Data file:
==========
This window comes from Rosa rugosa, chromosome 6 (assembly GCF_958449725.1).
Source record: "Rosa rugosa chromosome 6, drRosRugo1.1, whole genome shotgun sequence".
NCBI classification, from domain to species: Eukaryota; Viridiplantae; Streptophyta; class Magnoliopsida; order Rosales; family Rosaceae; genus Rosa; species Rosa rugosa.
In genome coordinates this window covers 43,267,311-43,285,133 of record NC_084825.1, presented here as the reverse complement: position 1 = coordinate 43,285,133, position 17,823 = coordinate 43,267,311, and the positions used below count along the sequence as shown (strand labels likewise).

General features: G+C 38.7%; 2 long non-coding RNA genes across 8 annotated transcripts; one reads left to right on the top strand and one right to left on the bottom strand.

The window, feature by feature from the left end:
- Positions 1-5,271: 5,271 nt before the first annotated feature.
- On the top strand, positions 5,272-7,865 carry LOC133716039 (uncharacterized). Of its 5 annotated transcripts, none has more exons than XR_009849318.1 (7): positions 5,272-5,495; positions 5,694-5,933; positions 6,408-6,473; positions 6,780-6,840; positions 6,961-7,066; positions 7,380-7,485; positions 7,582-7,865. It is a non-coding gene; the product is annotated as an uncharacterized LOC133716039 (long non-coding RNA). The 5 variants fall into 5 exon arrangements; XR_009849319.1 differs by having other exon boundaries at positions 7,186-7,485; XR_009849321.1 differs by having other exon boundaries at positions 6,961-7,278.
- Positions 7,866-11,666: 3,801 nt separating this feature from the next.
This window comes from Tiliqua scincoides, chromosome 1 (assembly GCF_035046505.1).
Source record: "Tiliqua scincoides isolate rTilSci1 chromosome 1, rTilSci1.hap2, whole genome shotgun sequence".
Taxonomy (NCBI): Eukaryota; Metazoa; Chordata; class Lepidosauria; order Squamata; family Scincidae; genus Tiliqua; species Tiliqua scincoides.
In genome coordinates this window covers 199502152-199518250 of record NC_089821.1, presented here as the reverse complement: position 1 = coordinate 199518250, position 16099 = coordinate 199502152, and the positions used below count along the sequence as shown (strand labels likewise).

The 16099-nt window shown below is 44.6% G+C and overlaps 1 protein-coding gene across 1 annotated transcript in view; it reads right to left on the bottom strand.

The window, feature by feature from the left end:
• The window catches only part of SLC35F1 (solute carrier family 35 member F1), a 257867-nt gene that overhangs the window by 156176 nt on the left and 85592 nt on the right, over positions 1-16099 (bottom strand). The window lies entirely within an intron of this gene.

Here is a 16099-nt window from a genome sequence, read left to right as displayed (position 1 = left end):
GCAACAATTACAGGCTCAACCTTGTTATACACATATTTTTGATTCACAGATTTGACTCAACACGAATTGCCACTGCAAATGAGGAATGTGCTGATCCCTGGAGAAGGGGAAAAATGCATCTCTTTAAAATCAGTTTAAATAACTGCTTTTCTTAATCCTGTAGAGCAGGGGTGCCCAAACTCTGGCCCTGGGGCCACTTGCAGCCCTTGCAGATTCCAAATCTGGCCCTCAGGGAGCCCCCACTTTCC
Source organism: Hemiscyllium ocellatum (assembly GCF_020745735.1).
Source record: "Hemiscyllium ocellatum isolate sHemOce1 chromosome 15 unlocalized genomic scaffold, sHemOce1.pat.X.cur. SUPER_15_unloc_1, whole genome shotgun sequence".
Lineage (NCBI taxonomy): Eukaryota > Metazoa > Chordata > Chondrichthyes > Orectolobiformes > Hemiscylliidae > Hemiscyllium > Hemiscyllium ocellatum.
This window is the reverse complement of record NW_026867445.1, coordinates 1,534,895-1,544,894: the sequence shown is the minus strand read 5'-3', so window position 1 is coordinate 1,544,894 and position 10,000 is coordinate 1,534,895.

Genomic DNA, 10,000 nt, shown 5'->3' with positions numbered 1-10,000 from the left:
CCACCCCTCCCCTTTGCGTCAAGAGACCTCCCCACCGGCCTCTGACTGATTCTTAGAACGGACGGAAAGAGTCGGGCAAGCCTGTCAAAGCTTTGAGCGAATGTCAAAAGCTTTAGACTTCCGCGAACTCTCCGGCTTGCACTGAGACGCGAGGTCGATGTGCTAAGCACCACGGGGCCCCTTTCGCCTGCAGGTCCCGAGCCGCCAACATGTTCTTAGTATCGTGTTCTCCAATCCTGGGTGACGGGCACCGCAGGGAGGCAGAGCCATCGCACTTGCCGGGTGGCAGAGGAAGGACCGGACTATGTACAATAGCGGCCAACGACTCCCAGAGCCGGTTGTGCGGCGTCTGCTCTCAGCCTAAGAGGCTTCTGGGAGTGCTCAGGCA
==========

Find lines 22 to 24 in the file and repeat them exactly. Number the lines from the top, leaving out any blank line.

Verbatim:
This window is the reverse complement of record NW_026867445.1, coordinates 1,534,895-1,544,894: the sequence shown is the minus strand read 5'-3', so window position 1 is coordinate 1,544,894 and position 10,000 is coordinate 1,534,895.

Genomic DNA, 10,000 nt, shown 5'->3' with positions numbered 1-10,000 from the left:
CCACCCCTCCCCTTTGCGTCAAGAGACCTCCCCACCGGCCTCTGACTGATTCTTAGAACGGACGGAAAGAGTCGGGCAAGCCTGTCAAAGCTTTGAGCGAATGTCAAAAGCTTTAGACTTCCGCGAACTCTCCGGCTTGCACTGAGACGCGAGGTCGATGTGCTAAGCACCACGGGGCCCCTTTCGCCTGCAGGTCCCGAGCCGCCAACATGTTCTTAGTATCGTGTTCTCCAATCCTGGGTGACGGGCACCGCAGGGAGGCAGAGCCATCGCACTTGCCGGGTGGCAGAGGAAGGACCGGACTATGTACAATAGCGGCCAACGACTCCCAGAGCCGGTTGTGCGGCGTCTGCTCTCAGCCTAAGAGGCTTCTGGGAGTGCTCAGGCA